Caro Rolando draws parallels between the relationships between animals and that of human beings
Thick socks. A raincoat. A wool hat. I was wearing all of them, and still, I shivered.
No, I was not on Everest; I was in the Maasai Mara.
On November 13, my dad and I took our very first trip to Kenya’s most renowned national park.
As a mzungu who had only ever been exposed to Western depictions of safaris - images of old, white men in a wide-brimmed hats - I was excited to have my expectations challenged. And they were.
For one, I thought it would be boiling hot.
I quickly learned that sunrise and sunset were my cues to bring out my bulky fleece sweater - a sight which thoroughly amused my fellow tourists.
“How do you survive winter in Canada?” they teased. (Hint: many, many...many scarves).
I’ll confess that I was also worried I would get bored of spending all day looking at animals. I had seen hippos, lions and monkeys in zoos, after all.
Wouldn’t it get repetitive following them around in a car for four days?
HEART SKIPPED A BEAT
From the moment I saw my first wild animal - a giraffe - my heart skipped a beat.
Not only was I mesmerised by its beauty; I was also in complete awe when our guide told us that giraffes have a symbiotic - or mutually beneficial - relationship with oxpeckers.
The tiny birds feed themselves by eating ticks off the giraffe’s fur. This, in turn, relieves giraffes from the nuisance of the blood-sucking parasites.
I had read about symbiosis in school, but seeing it in action caused me to reflect on the way that our own species lives.
“How funny it is,” I told my dad, “that a giant, orange creature can host a tiny, fragile being on its back, when some humans can’t even speak to one another because of politics.”
Let’s be clear: I’m fully aware that it’s not all peace and love in the Mara. On our second day there, my dad and I witnessed a cheetah hunt a baby impala. We saw the impala’s mother come to mourn the loss of her baby, before a lion came and stole the cheetah’s prey.
“That’s corruption in nature,” my dad joked, as we watched the lion steal her opponent’s lunch. “She didn’t even have to work for her food.”
Animals in the wild kill one another to survive - and that’s something that no amount of denial or sadness can change.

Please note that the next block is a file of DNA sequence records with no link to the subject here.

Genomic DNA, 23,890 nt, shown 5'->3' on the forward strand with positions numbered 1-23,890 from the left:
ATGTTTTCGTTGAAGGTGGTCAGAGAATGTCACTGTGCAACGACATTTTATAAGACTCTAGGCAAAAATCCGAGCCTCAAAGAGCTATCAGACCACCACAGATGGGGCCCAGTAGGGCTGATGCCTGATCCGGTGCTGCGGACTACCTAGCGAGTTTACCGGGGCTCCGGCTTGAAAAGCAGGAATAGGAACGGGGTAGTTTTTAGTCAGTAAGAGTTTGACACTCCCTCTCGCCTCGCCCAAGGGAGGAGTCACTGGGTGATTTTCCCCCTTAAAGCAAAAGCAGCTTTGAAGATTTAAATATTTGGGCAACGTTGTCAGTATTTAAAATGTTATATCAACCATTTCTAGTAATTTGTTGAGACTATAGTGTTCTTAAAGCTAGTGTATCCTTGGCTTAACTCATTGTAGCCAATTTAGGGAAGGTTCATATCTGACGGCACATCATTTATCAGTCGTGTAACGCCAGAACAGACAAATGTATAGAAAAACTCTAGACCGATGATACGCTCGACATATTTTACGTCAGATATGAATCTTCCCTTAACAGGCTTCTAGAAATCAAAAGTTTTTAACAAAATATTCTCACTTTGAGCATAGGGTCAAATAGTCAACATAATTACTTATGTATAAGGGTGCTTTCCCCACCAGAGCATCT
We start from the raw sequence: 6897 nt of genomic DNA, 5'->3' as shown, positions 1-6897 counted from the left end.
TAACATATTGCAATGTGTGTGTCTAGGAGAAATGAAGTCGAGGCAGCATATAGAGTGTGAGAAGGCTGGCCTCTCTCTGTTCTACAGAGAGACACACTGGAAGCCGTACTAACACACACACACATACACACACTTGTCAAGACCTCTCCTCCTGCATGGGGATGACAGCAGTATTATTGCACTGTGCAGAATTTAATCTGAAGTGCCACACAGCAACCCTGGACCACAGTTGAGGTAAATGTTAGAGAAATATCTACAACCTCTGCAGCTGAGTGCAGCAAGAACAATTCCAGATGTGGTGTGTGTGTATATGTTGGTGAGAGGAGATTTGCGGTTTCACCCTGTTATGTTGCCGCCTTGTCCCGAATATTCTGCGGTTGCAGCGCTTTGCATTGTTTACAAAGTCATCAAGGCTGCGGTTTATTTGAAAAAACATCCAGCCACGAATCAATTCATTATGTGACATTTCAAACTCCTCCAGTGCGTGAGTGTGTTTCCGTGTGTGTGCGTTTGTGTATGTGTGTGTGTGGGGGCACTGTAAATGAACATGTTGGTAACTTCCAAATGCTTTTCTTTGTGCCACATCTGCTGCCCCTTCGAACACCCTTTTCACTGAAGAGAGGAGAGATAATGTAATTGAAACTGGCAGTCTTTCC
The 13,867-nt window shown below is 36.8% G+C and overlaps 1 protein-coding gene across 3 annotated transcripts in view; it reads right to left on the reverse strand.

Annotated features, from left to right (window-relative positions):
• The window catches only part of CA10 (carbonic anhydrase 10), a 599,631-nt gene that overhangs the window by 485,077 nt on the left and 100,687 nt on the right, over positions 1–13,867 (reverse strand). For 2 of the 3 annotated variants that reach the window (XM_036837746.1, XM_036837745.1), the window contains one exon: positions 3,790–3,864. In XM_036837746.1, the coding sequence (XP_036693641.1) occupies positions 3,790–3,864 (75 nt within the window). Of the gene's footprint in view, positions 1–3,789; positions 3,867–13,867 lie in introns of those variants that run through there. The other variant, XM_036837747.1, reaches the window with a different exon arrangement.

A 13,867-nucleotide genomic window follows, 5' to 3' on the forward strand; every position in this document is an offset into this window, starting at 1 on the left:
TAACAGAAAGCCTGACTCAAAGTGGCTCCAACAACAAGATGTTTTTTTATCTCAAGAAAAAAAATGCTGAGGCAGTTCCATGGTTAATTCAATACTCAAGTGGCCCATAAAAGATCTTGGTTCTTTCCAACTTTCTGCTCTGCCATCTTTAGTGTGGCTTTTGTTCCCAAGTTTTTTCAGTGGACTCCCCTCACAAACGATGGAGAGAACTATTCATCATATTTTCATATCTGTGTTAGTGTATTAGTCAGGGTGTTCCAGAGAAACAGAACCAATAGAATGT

But homo sapiens are different.
In most instances, humans have a choice about how we obtain the goods we need to survive.
We can decide whether to pursue our basic needs - like food and land - in honest, and non-violent ways.
That can mean ensuring that the animals we eat were treated ethically before being killed, or consulting with others before inhabiting land or purchasing certain products.
Seeing the lion steal the baby impala was like holding up a mirror to the society we live in.
The way I see it, humans have a choice. We can either continue killing and stealing from each other, or we could strive to be more like the giraffe and the oxpecker - finding mutually beneficial ways to make the world an easier place to live in.
The Maasai Mara is approximately 280kms west of Nairobi. You can get there by road or by air.
Driving to the Maasai Mara from Nairobi can take between 5-6 hours. As parts of the route can be bumpy, it’s recommended to travel in a 4x4 vehicle or a van. Drivers with 4x4 vehicles and vans are available for hire for set fees that can range from Sh10,000-35,000 per day.
Flying to the Maasai Mara takes about 45 minutes from Nairobi and costs approximately Sh37,000 for a roundtrip.
Accommodation options in the park vary from campsites that can cost Sh2,500 per night to mid-range lodges that cost about Sh8,000 per person, per day. If you have money to spare, upscale lodges offer accommodation including meals and transportation for costs starting at Sh20,000 per day to Sh200,000!
Park entrance fees are as follows: Kenyan citizens and other East African citizens pay Sh1000 per person per day.
Children and students pay Sh200
Non resident adults are charged $80 per person per day, while children and students are charged between US $40-45.